Although a majority of states still permit capital punishment, this may not represent the true national mood: many of these states have not had an execution in more than 10 years.
The use of the death penalty in the Americas dates to the 15th century when European settlers brought with them the practice of capital punishment. Because nowhere in the US Constitution is capital punishment explicitly addressed, the death penalty was imbued with intrinsic constitutionality by the Founding Fathers. The Fifth Amendment, Eighth Amendment, and Fourteenth Amendment (due process clause) of the Bill of Rights have attempted to provide guidelines on how capital punishment should be handled. The Fifth Amendment states that “no person shall be held to answer for a capital [crime], unless on a presentment or indictment of a Grand Jury,” while the Eighth Amendment states that “nor cruel and unusual punishments [be] inflicted.”
Although the death penalty was viewed as an acceptable form of punishment at the time the US Constitution was created, it did not take long for various states to begin to limit or even ban such practices. The first state to do so was Michigan in 1846. Today, 31 states still permit capital punishment. Although this number may represent a majority of the states, it may not represent the true national mood regarding capital punishment because many of these states have not had an execution in more than 10 years.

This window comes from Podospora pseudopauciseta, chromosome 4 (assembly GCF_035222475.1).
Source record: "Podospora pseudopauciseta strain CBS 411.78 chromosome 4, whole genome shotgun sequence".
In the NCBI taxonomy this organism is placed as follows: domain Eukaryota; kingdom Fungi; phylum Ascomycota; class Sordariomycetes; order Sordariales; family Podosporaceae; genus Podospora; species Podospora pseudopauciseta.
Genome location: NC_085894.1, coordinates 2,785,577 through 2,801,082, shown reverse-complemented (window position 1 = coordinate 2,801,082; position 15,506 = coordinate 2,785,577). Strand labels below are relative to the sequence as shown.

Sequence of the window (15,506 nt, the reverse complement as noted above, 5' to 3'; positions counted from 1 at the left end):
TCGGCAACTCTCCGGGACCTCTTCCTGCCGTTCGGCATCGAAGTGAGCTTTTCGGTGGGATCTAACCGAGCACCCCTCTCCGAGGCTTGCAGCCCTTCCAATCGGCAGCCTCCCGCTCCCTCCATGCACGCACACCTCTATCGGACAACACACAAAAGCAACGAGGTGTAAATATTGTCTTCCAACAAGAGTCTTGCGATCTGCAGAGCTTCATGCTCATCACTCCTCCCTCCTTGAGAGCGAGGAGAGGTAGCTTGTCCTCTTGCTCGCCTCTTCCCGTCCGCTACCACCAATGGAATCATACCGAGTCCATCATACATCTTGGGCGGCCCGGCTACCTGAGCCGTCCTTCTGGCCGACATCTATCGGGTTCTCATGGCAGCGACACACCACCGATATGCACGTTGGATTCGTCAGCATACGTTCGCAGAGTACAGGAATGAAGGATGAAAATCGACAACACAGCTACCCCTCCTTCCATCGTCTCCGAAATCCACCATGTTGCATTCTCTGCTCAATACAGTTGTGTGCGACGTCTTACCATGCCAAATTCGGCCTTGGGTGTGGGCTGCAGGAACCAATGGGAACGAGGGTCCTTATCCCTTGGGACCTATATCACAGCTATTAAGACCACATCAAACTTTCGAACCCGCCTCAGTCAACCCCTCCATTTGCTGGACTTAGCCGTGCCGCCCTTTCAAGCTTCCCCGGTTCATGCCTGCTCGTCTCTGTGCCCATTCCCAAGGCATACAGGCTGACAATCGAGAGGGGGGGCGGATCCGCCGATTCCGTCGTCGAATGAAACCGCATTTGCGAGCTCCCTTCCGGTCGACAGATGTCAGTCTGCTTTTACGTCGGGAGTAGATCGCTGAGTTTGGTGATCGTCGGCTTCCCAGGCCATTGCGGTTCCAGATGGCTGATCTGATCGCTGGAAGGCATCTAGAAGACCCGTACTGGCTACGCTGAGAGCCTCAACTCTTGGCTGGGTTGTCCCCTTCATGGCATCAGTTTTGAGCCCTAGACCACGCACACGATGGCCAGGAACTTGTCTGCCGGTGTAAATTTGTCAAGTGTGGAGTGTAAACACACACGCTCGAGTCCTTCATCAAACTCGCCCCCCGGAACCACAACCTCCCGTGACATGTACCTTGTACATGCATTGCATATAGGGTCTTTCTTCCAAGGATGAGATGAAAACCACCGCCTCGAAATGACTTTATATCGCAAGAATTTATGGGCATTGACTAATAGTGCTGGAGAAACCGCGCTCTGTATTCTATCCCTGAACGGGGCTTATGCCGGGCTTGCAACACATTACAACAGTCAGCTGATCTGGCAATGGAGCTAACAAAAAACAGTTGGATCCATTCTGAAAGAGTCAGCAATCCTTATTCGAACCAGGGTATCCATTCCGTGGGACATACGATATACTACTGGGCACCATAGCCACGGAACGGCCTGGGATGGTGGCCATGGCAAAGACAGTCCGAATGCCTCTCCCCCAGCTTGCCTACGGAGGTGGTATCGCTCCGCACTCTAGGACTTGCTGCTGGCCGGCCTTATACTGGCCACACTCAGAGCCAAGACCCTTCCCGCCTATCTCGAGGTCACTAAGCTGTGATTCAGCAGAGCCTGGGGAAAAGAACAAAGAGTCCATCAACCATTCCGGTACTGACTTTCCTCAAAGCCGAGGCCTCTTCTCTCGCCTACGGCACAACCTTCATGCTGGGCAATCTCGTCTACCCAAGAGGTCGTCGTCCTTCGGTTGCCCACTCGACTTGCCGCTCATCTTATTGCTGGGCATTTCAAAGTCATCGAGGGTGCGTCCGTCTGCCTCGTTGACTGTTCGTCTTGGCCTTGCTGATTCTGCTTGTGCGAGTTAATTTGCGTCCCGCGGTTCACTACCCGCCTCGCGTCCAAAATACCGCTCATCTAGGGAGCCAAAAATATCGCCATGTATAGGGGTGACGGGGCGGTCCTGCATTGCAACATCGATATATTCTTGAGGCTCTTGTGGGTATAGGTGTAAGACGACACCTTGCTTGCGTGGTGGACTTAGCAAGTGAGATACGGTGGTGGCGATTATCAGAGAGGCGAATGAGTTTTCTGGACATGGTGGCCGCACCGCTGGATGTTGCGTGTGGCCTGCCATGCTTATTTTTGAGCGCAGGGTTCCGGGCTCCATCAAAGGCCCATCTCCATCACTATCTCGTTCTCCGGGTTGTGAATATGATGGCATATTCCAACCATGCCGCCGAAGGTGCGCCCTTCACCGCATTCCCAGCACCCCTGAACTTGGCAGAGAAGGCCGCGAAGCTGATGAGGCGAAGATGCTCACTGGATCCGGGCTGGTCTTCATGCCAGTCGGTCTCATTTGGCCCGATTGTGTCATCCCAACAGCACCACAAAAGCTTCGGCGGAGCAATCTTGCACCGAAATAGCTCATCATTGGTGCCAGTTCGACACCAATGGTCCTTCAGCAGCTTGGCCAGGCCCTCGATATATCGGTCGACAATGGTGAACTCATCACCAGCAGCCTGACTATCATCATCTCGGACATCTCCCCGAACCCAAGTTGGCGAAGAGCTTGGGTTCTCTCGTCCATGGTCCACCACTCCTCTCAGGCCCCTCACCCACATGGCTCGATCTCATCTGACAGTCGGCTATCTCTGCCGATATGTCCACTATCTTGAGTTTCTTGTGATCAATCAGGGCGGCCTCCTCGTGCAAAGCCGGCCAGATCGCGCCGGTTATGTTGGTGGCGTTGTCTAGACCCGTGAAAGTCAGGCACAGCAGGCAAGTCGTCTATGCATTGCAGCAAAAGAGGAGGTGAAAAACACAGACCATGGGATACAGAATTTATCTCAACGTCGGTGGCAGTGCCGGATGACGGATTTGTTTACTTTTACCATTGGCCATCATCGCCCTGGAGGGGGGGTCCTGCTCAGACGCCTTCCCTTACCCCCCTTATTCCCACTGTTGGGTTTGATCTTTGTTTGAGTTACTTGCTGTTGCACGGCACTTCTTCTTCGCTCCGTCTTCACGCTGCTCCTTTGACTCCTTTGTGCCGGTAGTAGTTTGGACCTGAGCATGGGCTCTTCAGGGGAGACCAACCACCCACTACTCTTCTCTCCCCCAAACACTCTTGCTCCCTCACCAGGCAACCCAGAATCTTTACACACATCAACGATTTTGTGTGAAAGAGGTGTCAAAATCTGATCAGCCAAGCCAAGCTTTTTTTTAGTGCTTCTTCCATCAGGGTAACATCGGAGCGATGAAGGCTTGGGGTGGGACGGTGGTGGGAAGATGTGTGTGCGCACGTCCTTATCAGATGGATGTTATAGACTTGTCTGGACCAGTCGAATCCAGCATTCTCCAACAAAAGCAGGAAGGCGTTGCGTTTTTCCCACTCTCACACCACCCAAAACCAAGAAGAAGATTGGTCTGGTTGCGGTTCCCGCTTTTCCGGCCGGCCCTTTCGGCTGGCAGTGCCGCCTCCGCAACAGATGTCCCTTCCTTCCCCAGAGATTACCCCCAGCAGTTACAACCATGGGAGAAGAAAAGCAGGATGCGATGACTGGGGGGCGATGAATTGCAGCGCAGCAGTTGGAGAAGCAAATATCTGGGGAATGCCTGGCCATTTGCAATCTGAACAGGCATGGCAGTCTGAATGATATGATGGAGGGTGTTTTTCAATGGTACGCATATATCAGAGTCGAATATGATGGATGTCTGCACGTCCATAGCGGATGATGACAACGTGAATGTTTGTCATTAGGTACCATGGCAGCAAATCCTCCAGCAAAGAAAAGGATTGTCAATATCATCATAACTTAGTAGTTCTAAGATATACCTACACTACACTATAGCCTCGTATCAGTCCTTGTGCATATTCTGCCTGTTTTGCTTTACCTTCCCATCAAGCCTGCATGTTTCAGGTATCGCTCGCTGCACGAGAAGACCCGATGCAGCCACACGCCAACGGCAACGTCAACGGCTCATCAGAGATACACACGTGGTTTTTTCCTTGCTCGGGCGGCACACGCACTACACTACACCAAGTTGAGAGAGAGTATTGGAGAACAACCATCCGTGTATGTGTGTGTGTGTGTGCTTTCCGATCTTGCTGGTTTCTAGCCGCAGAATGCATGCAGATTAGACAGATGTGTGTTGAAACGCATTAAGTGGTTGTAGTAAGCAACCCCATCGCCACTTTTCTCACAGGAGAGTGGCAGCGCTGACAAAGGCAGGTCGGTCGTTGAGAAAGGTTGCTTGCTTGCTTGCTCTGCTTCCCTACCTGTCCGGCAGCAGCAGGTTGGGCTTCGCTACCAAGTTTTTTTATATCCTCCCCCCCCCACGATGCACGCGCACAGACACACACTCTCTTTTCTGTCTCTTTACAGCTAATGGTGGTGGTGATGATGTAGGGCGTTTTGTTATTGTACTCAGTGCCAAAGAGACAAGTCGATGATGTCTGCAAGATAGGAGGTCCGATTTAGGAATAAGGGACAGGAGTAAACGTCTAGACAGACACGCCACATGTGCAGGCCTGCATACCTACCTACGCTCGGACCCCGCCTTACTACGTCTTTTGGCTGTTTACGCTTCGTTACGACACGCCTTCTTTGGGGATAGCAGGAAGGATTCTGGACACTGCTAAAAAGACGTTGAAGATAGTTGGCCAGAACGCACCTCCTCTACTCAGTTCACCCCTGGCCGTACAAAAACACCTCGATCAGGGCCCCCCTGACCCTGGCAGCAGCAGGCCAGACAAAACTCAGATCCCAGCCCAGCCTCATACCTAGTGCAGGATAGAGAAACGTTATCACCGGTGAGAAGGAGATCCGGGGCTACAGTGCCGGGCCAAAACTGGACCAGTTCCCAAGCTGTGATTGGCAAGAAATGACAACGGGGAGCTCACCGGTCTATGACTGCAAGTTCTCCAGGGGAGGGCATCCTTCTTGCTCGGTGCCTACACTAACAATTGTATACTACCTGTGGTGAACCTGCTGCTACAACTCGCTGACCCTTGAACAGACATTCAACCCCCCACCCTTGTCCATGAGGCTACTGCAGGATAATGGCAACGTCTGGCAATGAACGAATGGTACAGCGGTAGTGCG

Over the years, the US Supreme Court has ruled on many cases that have addressed the topic of evolving standards of decency in regards to the Eighth Amendment. The 1910 Supreme Court case Weems v US helped define the notion of evolving standards as a basis to view historically accepted punishments as no longer acceptable in modern society. In the Weems case, a man was sentenced to multiple years of “hard and painful labor [in chains]” for the crime of falsifying documents.
Mental Illness and Capital Punishment: Potential Complications
Although the use of “irons” was common in the 1700s, the Court found that its use was not appropriate for a sentence in the 1900s. The term “evolving standards of decency” was coined by Chief Justice Earl Warren in Trop v Dulles (1958) when he noted that, when determining what punishment the Eighth Amendment prohibits, “evolving standards of decency . . . mark the progress of a maturing society.”1,2
The 1972 case of Furman v Georgia (1972) resulted in a brief national moratorium on the death penalty because of a 5 to 4 ruling that “[the death penalty] could not be imposed under sentencing procedures that created a substantial risk that it would be inflicted in an arbitrary and capricious manner.”3 In an unusual scenario, each justice wrote his own opinion, with Justices Brennan and Marshall citing evolving standards of decency to explain why they believed the death penalty was unconstitutional.
The landmark cases of Atkins v Virginia (2002) and Roper v Simmons (2005) determined that because of evolving standards of decency, certain definable groups such as individuals with intellectual disability and minors could not be sentenced to death.4,5 In both instances, the Court, within a relatively short period, revisited the issue of an evolving standard after already having ruled on the issue, ie, execution of people with intellectual deficiencies previously addressed in Penry v Lynaugh (1989) and certain youths in Stanford v Kentucky (1989).6,7 The majority opinion for Atkins v Virginia, written by Justice Stevens, noted that the “consistency of the direction of change,” but “not so much the number of these States [prohibiting the execution of individuals with intellectual disabilities],” was important in determining an evolving standard.4